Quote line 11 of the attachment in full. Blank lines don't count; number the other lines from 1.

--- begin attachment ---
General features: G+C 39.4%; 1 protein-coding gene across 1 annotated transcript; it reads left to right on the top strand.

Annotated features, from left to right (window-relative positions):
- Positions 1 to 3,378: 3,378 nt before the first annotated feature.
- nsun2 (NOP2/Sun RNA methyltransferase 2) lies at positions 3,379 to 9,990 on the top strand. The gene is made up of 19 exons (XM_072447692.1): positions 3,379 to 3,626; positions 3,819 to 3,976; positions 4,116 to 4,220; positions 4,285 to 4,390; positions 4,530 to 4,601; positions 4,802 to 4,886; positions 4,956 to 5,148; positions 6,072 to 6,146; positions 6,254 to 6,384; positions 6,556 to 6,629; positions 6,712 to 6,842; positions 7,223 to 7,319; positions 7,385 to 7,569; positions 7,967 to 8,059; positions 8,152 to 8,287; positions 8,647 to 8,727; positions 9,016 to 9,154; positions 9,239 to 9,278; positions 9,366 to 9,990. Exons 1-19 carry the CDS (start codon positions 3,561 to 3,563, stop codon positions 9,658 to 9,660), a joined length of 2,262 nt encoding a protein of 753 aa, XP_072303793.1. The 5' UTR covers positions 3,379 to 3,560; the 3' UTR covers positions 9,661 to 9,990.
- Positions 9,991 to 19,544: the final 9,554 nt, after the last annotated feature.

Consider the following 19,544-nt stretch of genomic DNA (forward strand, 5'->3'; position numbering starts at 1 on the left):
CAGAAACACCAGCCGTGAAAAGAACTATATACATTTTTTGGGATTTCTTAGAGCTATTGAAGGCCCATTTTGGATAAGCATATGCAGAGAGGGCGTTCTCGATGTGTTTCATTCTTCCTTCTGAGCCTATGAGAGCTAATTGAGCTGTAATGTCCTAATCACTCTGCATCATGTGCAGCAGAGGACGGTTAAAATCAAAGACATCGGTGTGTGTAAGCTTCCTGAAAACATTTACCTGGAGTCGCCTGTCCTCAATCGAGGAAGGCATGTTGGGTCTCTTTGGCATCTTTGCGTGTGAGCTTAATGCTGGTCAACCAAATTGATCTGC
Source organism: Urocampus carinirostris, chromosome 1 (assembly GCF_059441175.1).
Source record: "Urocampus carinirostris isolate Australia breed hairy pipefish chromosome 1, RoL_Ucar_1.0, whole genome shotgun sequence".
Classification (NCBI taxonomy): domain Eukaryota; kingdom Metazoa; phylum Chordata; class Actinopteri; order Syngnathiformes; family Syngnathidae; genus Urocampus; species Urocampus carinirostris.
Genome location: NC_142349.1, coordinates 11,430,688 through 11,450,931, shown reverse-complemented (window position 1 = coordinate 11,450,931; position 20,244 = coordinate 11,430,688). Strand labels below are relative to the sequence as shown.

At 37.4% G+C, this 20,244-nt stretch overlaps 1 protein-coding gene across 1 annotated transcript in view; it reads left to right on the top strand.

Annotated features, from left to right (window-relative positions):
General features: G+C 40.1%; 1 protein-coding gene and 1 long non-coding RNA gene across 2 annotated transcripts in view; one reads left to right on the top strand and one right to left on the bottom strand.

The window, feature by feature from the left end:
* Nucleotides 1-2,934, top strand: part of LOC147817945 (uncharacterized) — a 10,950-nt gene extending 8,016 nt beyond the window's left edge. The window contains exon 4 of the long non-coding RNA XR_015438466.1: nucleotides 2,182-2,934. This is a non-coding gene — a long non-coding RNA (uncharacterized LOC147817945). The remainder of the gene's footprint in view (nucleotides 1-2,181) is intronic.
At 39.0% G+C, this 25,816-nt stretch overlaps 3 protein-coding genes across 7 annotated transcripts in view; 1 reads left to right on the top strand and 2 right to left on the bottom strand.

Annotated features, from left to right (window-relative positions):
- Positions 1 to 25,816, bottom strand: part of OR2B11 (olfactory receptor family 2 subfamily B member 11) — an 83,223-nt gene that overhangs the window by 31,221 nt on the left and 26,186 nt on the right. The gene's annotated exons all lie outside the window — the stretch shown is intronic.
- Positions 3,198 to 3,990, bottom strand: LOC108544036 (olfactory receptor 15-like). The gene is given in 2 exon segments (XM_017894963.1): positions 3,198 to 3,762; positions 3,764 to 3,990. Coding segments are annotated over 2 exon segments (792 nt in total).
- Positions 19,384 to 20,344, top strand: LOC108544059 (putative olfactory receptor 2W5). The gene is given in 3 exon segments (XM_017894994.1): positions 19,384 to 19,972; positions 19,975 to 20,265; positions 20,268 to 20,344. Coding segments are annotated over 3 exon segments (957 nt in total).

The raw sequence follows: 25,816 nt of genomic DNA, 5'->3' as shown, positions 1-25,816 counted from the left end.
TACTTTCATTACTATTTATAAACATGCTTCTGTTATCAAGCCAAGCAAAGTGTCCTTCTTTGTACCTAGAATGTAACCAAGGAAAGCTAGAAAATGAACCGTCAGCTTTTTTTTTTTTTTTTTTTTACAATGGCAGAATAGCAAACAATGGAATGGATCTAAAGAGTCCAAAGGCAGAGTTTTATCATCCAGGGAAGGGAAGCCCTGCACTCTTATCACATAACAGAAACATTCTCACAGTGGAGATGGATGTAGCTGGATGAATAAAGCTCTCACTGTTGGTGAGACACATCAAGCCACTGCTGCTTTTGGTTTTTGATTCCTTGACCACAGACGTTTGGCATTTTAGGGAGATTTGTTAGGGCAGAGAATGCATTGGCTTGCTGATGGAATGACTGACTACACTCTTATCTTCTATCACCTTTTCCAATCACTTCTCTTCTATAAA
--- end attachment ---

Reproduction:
Genome location: NC_142349.1, coordinates 11,430,688 through 11,450,931, shown reverse-complemented (window position 1 = coordinate 11,450,931; position 20,244 = coordinate 11,430,688). Strand labels below are relative to the sequence as shown.